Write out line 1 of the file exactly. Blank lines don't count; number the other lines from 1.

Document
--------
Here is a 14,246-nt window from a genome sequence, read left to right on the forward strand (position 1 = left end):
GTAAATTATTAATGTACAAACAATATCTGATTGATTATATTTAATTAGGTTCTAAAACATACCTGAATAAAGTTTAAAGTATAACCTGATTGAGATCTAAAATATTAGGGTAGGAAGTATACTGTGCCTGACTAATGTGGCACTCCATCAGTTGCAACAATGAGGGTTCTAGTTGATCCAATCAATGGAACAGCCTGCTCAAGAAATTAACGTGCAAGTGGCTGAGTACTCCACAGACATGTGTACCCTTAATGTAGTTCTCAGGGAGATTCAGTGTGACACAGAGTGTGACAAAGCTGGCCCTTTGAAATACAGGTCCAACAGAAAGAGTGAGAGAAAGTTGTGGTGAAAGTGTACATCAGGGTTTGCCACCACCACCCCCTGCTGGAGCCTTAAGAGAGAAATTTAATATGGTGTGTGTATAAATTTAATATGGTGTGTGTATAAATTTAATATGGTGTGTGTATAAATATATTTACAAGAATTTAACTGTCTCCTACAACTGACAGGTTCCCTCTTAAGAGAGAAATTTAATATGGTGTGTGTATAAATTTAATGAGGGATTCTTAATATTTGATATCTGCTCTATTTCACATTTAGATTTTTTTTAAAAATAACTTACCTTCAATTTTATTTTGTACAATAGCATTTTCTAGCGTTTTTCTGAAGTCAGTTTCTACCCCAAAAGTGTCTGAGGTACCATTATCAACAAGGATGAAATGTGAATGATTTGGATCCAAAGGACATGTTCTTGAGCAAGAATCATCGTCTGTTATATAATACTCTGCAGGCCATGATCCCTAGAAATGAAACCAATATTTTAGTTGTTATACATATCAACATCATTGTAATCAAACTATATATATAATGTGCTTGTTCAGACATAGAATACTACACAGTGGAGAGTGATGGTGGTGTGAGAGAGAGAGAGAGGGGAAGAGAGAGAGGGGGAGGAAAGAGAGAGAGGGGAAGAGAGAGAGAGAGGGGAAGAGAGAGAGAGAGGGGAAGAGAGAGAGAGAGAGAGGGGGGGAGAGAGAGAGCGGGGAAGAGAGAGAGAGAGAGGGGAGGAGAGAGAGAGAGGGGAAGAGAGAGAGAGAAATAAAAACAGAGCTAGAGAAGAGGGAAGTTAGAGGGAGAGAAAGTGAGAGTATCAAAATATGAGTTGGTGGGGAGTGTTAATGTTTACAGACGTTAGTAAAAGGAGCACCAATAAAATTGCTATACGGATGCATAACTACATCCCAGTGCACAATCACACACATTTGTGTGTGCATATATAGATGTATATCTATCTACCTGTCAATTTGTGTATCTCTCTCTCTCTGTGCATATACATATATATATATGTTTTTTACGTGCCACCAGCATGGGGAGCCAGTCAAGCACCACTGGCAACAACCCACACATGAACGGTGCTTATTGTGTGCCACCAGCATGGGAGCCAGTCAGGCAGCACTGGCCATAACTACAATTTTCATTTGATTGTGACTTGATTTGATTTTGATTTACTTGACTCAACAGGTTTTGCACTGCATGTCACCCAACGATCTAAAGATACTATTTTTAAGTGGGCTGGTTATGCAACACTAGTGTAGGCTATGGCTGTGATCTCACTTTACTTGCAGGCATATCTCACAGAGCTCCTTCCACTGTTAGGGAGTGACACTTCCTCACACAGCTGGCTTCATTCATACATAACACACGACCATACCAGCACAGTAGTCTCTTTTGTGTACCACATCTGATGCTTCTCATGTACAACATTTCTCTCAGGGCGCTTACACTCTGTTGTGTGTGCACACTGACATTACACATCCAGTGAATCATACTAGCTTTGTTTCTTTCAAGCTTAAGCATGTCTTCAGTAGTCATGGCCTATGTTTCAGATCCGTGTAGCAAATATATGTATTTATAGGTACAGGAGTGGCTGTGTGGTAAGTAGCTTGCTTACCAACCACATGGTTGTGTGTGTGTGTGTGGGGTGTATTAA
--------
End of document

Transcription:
Here is a 14,246-nt window from a genome sequence, read left to right on the forward strand (position 1 = left end):